Feeds:
Posts
Comments

Posts Tagged ‘finding time to write’

When you think of Las Vegas, writing retreats may not be the first thing you think of.  Booze. Gambling. Scantily clad women. Hangover-esque bachelor parties. But not writing.

And yet, Vegas is an unexpectedly awesome place to have a writing retreat.  Think about it. There are usually cheap flights and deals on hotels.  The rooms are often quite large – many are suites which have comfy living areas perfectly suited for a bunch of writers to get together to critique or draft.  If you want a distraction but don’t want to waste time, everything and anything you could imagine is usually located within the hotel you’re staying at.  There is no need to even go outside.  You can eat anywhere from a food court a to five star restaurant, see a show, go to the spa, drink, dance, shop or gamble…all under one roof.  This cuts time wastage to a minimum.

And if you’re looking for inspiration, there’s no place better.  I mean, come on.  The place itself is a massive temple to the imagination, to the absurd, the sublime and the tragic.  Vegas is humanity dressed in its most colorful follies.  It is surreal.  Grotesque.  Glittering.  The only thing it is not is boring.  I dare you to walk the length of just a single hotel in Vegas and not come away with at least 3 new ideas for stories.

So, yes, Vegas is actually a fabulous place for a writing retreat.  In fact, I just got back from one yesterday (my second in Vegas).  A group of my writer-friends from Viable Paradise and Taos Toolbox decided it would be nice to have a retreat just for women (no offense, guys, but sometimes it’s nice for us to get away from you).  We wrote, we went to the spa, and we wrote some more.  In just two days I got more writing done than I have in the past month.  Better yet, I got excited about my project again — mostly because talking about it in person with other writers reignited my ethusiasm.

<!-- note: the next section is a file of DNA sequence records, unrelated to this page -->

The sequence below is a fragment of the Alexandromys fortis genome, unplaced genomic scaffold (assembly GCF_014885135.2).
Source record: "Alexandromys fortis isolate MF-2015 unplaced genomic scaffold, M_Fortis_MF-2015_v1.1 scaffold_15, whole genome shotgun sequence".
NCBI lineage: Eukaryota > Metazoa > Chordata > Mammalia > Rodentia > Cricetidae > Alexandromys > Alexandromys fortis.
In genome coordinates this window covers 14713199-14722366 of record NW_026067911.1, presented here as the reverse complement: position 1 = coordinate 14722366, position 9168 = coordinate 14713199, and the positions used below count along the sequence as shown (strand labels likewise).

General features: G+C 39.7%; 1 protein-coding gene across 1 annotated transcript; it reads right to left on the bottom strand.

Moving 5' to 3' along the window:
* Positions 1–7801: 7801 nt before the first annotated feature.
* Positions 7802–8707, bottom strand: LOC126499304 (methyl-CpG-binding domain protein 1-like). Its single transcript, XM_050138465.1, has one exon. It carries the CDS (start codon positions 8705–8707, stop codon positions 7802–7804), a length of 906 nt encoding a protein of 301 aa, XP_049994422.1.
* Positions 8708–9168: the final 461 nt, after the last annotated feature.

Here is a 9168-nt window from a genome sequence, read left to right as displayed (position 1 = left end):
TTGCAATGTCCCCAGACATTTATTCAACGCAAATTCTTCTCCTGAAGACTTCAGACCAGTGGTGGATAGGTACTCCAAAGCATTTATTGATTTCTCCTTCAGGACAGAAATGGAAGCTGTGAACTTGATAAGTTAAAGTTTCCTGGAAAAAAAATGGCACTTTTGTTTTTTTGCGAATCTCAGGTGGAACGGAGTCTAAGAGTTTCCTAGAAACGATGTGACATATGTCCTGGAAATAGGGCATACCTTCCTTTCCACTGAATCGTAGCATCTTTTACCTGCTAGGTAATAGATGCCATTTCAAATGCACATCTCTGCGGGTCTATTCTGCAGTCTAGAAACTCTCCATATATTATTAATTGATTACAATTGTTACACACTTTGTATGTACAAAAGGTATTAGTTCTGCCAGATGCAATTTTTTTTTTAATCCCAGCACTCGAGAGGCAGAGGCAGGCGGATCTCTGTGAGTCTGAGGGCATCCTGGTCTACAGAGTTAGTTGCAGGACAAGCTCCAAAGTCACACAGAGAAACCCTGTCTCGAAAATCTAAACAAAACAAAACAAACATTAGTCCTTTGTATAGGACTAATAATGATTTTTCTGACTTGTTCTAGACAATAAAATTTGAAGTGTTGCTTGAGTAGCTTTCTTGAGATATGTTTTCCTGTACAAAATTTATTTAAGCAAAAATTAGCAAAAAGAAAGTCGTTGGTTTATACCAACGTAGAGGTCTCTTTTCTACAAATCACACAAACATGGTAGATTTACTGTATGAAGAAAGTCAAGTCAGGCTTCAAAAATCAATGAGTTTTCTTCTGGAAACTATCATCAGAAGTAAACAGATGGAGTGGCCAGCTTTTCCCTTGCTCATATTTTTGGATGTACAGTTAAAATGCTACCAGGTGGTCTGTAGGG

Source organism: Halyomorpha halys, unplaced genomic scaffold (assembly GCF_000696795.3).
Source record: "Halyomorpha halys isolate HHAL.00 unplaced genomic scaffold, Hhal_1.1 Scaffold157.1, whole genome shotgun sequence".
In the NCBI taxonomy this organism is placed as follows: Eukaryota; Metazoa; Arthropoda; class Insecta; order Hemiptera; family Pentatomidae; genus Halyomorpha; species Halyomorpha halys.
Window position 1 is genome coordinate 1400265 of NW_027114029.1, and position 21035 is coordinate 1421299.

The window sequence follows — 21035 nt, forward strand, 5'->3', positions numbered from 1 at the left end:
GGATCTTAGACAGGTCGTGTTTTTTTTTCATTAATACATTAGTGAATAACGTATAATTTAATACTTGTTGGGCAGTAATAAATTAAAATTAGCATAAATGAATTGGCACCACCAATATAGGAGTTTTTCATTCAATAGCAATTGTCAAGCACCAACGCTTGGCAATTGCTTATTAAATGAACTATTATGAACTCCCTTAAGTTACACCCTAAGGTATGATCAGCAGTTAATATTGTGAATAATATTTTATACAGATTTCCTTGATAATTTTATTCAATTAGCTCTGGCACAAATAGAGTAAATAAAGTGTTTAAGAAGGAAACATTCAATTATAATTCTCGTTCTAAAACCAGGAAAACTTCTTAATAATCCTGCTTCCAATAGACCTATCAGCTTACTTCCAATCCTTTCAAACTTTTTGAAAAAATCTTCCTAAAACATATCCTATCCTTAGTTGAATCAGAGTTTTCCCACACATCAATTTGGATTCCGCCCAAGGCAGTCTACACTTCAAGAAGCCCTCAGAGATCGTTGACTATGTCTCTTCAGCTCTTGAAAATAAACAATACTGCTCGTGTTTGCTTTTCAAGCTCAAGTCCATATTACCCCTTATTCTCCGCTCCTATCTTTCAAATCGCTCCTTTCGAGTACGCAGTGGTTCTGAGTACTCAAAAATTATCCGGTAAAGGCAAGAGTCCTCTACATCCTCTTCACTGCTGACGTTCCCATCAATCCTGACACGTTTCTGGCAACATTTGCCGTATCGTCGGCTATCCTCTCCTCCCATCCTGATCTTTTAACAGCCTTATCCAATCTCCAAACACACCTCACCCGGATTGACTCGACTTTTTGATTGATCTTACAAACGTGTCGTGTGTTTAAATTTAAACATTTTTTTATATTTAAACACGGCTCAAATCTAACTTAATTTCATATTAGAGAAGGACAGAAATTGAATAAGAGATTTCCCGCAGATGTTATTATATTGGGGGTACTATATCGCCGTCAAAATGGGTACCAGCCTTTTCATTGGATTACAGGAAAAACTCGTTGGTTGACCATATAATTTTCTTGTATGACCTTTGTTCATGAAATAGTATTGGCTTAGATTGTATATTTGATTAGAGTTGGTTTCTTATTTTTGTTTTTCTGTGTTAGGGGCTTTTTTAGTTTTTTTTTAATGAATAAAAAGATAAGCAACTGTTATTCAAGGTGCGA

Many of us engage with other writers through writing groups — often online, exchanging manuscripts and feedback via the twisty tubes of the interwebs.  Sometimes we do Google chat or “hangout” online or Skype, but it’s no substitute for live, in-person interaction, for being able to bounce ideas off each other, share worries and triumphs, swap industry gossip and tips, and get to know each other better.

You can do all this at Cons, of course, but they’re so…overwhelming.  There are so many people and everyone’s attention is being pulled this way and that.  Small writing retreats offer a chance to develop relationships and support each other — both as people and writers — that Cons never could (at least in my opinion…please feel free to disagree in the comments!).  Writing can be a very solitary activity and the friendships formed at retreats and workshops help you feel tethered to a community when you’re beating your head against the keyboard alone in your office at 3am.  That is invaluabe, and thus the time and money sacrificed to travel to retreats and workshops is (again, in my opinion) money very well spent.

So, if you’re debating attending a workshop or retreat, I advise you to debate no longer.  Go.  And, if you’re thinking of planning one, I recommend Vegas.

Read Full Post »

Okay, so I know this is all my fault…after all, I’ve been aware that I’d be teaching a new class this fall for months (and months, and months).  I really could have gotten a head start on the lectures at any time.  I even had very good intentions to do so.

But I did not.